Simon Courtauld

Verdi’s Don Carlos is the tops

Verdi’s Don Carlos is the tops
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I go to about half a dozen operas a year, mainly by 19th-century Italian and French composers, plus some Mozart, bits of Handel, Richard Strauss and Britten and, most recently, Wagner. Having seen my first Don Carlos — the memorable Luchino Visconti production — more than 50 years ago, I thought then that it had all one could wish for in an opera, and it remains my favourite. Hearing the live broadcast from New York of the Met’s Don Carlos in March, I was reminded once again of the treats in store as the Nicholas Hytner production (which had its first outing in 2008) returns to Covent Garden this month. The seven performances at the Royal Opera House begin this weekend.

Our eminent opera critic, Michael Tanner, will no doubt pen his usual perceptive review, perhaps finding fault with the structure of Verdi’s opera, or with aspects of the production. He may even — but surely not? — be less than enthusiastic about the tempi of the orchestra under the heroic Sir Antonio Pappano, or the singing of one of the major roles. But I shall just revel in the glorious music and the drama of the royal court in 16th-century Spain.

I recall a previous Spectator opera critic, Rodney Milnes, explaining that both Don Carlos and the Ring had similar themes — abuse of power, conflict and the power of love — but that Don Carlos had tunes. And what tunes! Visconti reinstated the Fontainebleau first act, which hitherto had often been omitted, with the eponymous hero’s lovely, and only, solo aria. It was in the next act, in the monastery at Yuste, where he and Rodrigo sing out for libertà for Flanders, that I had my introduction to Tito Gobbi. But I have a more vivid memory of his long duet with the great Boris Christoff (Philip II), ending with the king’s chilling warning to beware the Grand Inquisitor — ‘Ti guarda!’ — and Rodrigo on one knee before him. Before that, Carlos and Elizabeth have their painfully poignant duet, and Elizabeth bids an emotional farewell to her lady-in-waiting, summarily dismissed by the king.

According to some professional critics, the auto-da-fé scene is unsatisfactory and out of keeping with the rest of the opera. I disagree, praying in aid the composer’s biographer Francis Toye, who calls the scene ‘an undoubted masterpiece’, and Tony Hall, the recently departed chief executive of the Royal Opera House, who has described it as one of the most powerful in his operatic experience. Apart from the impressive, and from the monks chilling, choral passages, the scene has the crucial first confrontation between the king and Carlos, and that affecting plea from the Flemish deputies, which always stays with me long after the opera has finished.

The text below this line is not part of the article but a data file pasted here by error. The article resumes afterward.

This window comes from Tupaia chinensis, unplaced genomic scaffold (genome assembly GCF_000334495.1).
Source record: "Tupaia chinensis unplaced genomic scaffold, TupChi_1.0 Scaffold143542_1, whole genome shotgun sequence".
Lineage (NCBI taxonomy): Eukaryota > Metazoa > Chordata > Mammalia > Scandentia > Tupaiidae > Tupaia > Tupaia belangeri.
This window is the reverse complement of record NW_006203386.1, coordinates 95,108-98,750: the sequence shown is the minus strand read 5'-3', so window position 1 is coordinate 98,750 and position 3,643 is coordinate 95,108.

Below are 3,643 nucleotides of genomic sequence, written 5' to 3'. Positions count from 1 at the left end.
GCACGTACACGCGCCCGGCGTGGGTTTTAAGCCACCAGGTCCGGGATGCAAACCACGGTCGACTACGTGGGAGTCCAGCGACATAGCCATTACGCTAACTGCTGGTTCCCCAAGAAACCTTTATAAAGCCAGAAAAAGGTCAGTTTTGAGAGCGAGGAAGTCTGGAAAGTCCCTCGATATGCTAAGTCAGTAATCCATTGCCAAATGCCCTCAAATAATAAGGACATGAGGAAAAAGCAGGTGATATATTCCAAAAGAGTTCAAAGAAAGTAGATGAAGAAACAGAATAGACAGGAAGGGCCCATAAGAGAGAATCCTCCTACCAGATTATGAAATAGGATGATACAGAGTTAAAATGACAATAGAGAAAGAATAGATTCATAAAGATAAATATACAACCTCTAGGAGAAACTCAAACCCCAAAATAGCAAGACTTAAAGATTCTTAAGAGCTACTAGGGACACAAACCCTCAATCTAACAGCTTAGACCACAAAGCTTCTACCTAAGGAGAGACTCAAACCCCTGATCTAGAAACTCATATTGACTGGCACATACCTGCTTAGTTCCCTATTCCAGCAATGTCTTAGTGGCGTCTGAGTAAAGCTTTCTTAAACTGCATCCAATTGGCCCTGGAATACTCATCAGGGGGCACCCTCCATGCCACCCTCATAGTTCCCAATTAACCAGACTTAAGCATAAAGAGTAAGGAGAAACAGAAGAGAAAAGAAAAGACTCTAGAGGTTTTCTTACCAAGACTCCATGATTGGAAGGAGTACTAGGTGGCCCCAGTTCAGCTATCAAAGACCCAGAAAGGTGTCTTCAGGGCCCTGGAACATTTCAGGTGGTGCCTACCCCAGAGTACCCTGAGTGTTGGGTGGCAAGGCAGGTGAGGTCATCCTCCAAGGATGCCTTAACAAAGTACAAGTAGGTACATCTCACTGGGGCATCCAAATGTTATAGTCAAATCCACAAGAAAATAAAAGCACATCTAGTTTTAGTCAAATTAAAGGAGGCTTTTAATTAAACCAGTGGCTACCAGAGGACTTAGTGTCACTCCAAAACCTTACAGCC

From the beginning of Act IV (in the five-act version) the tunes just don’t stop. Philip’s magnificent soliloquy in his study is followed by the finest bass duet in opera (is there another?) between the king and the blind Grand Inquisitor, in which the Church asserts its ultimate authority over the state. A typically Verdian quartet then precedes that show-stopper of an aria from Princess Eboli, ‘O don fatale’. Not all mezzos have enough voice for this aria which, at its climax, needs to be belted out as Eboli, preparing to enter a convent, exclaims that she has one more day to save Carlos. ‘Un di mi resta...Lo salverò!’ I was thrilled to hear Grace Bumbry sing this in the 1960s, and when last week I listened to her once more on a YouTube recording, my spine was tingling again.

In the next scene, the two arias in Carlos’s prison sung by Rodrigo, before and after he is shot, are certainly tuneful, though unremarkable by comparison with what follows. I think Verdi leaves the best till last, with Elizabeth’s beautiful and heartbreaking aria, leading to her farewell duet with Carlos. This was sung most memorably for me by Karita Mattila and Roberto Alagna in the 1996 Luc Bondy production, conducted by Bernard Haitink.

This month we have Ferruccio Furlanetto, the finest Verdian bass singing today; Jonas Kaufmann, who received rave notices for his Parsifal in New York; and Anja Harteros, outstanding as Desdemona at Covent Garden last year. And if that’s not enough, she and Kaufmann are singing the same roles in Munich twice at the end of July, with René Pape as Philip and Zubin Mehta conducting. Although both performances are said to be sold out, there are two other Don Carlos options this year: Toulouse next month and La Scala in October. It’s all terribly tempting.